“Volunteering is coercion if you need a job,” Andrews said.

Neither Facebook nor Twitter responded to repeated requests for comment.

In New York, Bassett considered himself lucky that he was able to turn down the consulting gig at a lobbying firm.

“I think asking for account login credentials is regressive,” he said. “If you need to put food on the table for your three kids, you can’t afford to stand up for your belief.”

Comments (19) Add comment
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pat2run
0
Points
pat2run 03/20/12 - 12:04 pm
7
0
First off, this violates

First off, this violates terms of most social network policies and Second, absolutely no one should give their social media account or personal email account passwords to ANYONE. This would be like an interviewer asking if someone is pregnant or plan on having kids soon. This violates every once of privacy. Have I looked at someone's social media account when they were applying.. YES... but only viewed information that was publicly viewable. I would never dream of asking for their passwords. And... if I was applying for a job I didn't get or was terminated for not giving my private information out, I would sue the pants off the employer as should anyone else this happens to.

Little Lamb
47986
Points
Little Lamb 03/20/12 - 12:08 pm
1
1
Next, interviewers will be

Next, interviewers will be asking for Social Security numbers from applicants and using the numbers to steal identities of the ones they don't hire!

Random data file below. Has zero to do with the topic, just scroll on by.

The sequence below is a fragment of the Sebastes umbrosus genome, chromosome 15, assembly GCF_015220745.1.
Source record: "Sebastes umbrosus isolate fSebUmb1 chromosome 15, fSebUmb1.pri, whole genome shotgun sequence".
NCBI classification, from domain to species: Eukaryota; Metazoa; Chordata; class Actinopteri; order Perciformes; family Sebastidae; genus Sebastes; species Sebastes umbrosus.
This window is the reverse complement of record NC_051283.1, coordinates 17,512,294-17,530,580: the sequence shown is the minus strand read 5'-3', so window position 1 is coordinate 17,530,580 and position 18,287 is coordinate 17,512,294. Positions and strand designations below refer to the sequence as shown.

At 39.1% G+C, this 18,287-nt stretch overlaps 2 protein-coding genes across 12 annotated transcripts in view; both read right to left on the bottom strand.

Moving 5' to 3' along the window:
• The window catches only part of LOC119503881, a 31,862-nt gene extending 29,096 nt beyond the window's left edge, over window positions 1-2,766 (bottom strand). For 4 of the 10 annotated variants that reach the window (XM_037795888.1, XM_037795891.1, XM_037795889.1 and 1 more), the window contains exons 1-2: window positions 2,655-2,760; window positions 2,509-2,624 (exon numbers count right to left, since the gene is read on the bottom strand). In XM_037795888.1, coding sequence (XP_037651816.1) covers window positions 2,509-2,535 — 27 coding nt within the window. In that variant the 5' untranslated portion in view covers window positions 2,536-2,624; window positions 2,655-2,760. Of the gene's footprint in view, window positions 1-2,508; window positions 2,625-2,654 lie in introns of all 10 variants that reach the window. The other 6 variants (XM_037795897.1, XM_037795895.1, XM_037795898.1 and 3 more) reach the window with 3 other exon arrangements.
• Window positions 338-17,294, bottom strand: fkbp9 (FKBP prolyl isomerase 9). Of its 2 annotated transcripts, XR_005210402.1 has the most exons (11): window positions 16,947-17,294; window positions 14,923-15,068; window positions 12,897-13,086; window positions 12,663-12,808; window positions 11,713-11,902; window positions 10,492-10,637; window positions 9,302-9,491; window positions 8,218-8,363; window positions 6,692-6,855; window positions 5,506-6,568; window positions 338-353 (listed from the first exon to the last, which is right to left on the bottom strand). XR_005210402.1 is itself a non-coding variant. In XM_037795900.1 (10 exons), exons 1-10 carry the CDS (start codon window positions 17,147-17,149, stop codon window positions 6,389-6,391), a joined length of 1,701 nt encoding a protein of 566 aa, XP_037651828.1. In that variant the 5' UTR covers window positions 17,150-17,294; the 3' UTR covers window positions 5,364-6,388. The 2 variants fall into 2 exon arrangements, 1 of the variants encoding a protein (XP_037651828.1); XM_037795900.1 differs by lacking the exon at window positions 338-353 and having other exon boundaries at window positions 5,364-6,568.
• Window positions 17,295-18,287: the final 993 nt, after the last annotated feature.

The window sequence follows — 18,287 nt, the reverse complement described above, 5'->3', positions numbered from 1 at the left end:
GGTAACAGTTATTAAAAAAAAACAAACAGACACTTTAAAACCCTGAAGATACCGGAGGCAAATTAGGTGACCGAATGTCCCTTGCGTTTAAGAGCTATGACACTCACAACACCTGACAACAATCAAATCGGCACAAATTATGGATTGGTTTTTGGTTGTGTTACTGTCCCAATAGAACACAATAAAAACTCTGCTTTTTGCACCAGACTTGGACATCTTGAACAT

my.voice
5092
Points
my.voice 03/20/12 - 12:24 pm
3
0
Couldn't they have just been

Couldn't they have just been allowed to friend the fellow? Asking for his login information is paramount to giving them his debit card. For all we know, he uses the same password for both, or for his personal email and the like. I don't think an employer looking at a Facebook page is such a terrible thing, but to ask for a username and password? Personally, I think Facebook is one of the worst, if not THE worst things on the web. There are kids on it using language that should never be used, posting things that should never be posted anywhere, and doing things that aren't even legal. All in the name of "social networking". Its a dang free for all out there.

IF they are concerned about security matters, do a background screening, check references, etc. I'd hardly want to base a decision to hire on a Facebook account.

I wonder if this is written procedure or some rogue HR person doing this?

Little Lamb
47986
Points
Little Lamb 03/20/12 - 12:39 pm
3
2
I just thought of something.

I just thought of something. This technique could be a good screening method. You have the interviewer ask for Facebook login information. Any applicants non-discerning enough to give it would be the ones you would not consider for the job. Those refusing could pass on up to the next screen.

Cdr4500
20
Points
Cdr4500 03/20/12 - 12:44 pm
3
0
Wow Little Lamb. So you
Unpublished

Wow Little Lamb. So you support 1984 eh?

Seriously, how many brain cells do you need to understand this is not only illegal, as stated in the article, but unconstitutional...? And there better be more of us, as a citizenry, that are concerned about this issue. If you pretend it's not too big a deal and write posts that don't show too much concern, then people will just go along with it... Employers, gov't, etc. count on your saying, "I'll take it because I have kids to feed." That's BS and until we have others demanding companies do what's right, "they" will keep thinking of more ways to infringe on your rights. ARE YOU KIDDING ME...?!

kmb413
533
Points
kmb413 03/20/12 - 01:07 pm
3
0
My husband doesn't have a

My husband doesn't have a facebook page, he hates facebook. Good thing I guess being that he is looking for a job.